Viewers: in countries Watching now:
In OneNote 2010 Essential Training, instructor David Rivers demonstrates how OneNote can be used to take notes, organize thoughts, do research, and collaborate with others on projects. This course shows how to quickly add rich content to notebooks, format the content with OneNote's new formatting and styles capabilities, organize information to suit individual needs, and retrieve information effectively. It also shows how to take advantage of the robust OneNote 2010 sharing and collaboration features like Outlook integration, change highlighting and page versioning, wiki-style linking, and the OneNote web applications. Exercise files accompany the course.
One of my favorite new features here in OneNote 2010 is the automatic highlighting that happens when you collaborate with others on a notebook. So if you have multiple authors, you will know exactly where changes have been made to the notebook. Here I am working with my TwoTrees12 notebook and if you've got the Exercise Files, you can open this up, but you really need to be sharing and collaborating with at least one other person to see this happen. Notice on the left-hand side here as I look at my sections, Recipes and User Conference appeared to be bolded.
And if I look across the top, same thing with those tabs. That's telling me as a person who is sharing this notebook that changes have been made that I have not yet seen to those sections. So if I go to the Recipes section by clicking the appropriate tab and look over at the right-hand side of the page tabs, I'll see the exact same thing. Bolding for the various pages that I have not yet seen changes to. So in this case there is one called Experiment and Lemon Sage Chicken that both are bolded. The rest are not, meaning I've seen the contents of all of those pages and nothing has changed since.
When I click Experiment, I am also going to see on the page highlighting. See the green highlighting across all the text that is new to me, in this case the entire note. The title is not shaded green. So the title was there. Last time I saw it, it was an empty page. All of this has been added since. Now, as soon as they take a look at it, it's no longer new and it will no longer be highlighted when I move on to another page. Let's go to Lemon Sage Chicken. Now in the case, you can see as I scroll down, just a small addition has been made to the very last line in the note.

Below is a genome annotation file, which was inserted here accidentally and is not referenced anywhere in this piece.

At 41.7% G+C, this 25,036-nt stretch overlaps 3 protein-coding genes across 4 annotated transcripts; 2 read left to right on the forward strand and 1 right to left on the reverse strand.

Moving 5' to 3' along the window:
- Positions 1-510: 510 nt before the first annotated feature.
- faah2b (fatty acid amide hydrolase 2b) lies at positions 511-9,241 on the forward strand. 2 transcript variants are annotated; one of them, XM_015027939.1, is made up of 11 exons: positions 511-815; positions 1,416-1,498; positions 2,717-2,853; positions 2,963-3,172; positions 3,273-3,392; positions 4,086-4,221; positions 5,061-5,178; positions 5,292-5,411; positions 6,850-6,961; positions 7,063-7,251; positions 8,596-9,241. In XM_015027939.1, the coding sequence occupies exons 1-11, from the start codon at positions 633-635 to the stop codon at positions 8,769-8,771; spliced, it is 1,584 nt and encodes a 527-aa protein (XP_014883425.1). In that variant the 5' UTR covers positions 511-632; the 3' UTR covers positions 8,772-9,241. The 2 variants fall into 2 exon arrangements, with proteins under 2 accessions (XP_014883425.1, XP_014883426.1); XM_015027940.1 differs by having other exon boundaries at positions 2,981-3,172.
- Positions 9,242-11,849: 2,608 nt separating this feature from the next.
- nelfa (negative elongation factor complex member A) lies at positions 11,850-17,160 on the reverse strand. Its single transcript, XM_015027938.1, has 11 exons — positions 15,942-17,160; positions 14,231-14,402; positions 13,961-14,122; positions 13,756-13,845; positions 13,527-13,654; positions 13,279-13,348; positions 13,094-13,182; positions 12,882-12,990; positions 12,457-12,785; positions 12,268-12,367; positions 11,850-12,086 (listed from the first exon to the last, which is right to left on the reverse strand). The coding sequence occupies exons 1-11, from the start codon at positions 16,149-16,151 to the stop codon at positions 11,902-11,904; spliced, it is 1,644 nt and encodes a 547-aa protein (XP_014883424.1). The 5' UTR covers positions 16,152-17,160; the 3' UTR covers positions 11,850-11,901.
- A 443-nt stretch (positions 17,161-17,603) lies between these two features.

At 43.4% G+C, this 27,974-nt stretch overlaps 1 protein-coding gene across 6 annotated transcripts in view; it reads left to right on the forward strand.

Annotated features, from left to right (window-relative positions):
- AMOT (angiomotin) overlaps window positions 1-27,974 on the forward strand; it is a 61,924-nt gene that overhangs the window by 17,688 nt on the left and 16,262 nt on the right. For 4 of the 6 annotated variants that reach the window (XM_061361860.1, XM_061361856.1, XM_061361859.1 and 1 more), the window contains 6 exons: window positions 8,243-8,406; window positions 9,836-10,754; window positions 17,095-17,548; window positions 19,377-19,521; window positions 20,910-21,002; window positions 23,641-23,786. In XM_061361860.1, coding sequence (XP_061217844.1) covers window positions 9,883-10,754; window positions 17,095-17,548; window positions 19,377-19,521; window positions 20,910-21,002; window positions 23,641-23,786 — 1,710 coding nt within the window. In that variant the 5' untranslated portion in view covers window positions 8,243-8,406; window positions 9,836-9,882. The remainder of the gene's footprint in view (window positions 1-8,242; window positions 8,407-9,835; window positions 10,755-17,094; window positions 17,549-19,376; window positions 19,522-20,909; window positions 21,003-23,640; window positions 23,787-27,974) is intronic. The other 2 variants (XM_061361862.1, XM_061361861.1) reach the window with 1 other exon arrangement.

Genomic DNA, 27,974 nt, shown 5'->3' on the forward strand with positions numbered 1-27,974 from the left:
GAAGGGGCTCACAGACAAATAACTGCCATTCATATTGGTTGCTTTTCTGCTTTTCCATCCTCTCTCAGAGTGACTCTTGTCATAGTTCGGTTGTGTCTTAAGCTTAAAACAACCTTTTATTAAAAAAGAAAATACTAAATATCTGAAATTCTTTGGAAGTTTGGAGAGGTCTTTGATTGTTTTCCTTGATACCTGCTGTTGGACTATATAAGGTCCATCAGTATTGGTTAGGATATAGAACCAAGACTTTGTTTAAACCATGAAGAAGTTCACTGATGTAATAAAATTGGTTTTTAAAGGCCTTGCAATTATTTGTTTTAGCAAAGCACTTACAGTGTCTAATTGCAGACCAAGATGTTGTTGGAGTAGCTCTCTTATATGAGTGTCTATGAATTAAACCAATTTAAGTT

So the rest of this was here last time I checked but this is new. Also notice that the Experiment page is no longer bolded. And if I go to another recipe, notice that my Lemon Sage Chicken recipe is no longer bolded and in fact, the entire section now is no longer bolded if I look at the tabs to go to those sections. So right off the bat, I know exactly where changes have been made and I can quickly go and find them. Now it looks like User Conference also has something. When I go to that section and go to the Conference Overview page, I do see some highlighting there as well.
So it's a great way to quickly find any updates that have been made since you last worked with the notebook. If at any time the highlighting does not disappear or you don't really care what's new and what's changed, you can always go to the notebook name itself, right at the top of the navigation bar over here in the left-hand side, and right-click and you will notice there is an option here to mark the notebook as Read. As soon as you do that, let's give it a click, none of the bolding will appear any longer. In OneNote's opinion, you've seen all of the changes at this point and it is now marked as though you've read every bit of content in this notebook.
But it is a brand-new feature to OneNote 2010 that will help you zero in on anything that's been added or changed in your notebook since the last time you saw it.
There are currently no FAQs about OneNote 2010 Essential Training.
Access exercise files from a button right under the course name.
Search within course videos and transcripts, and jump right to the results.
Remove icons showing you already watched videos if you want to start over.
Make the video wide, narrow, full-screen, or pop the player out of the page into its own window.
Click on text in the transcript to jump to that spot in the video. As the video plays, the relevant spot in the transcript will be highlighted.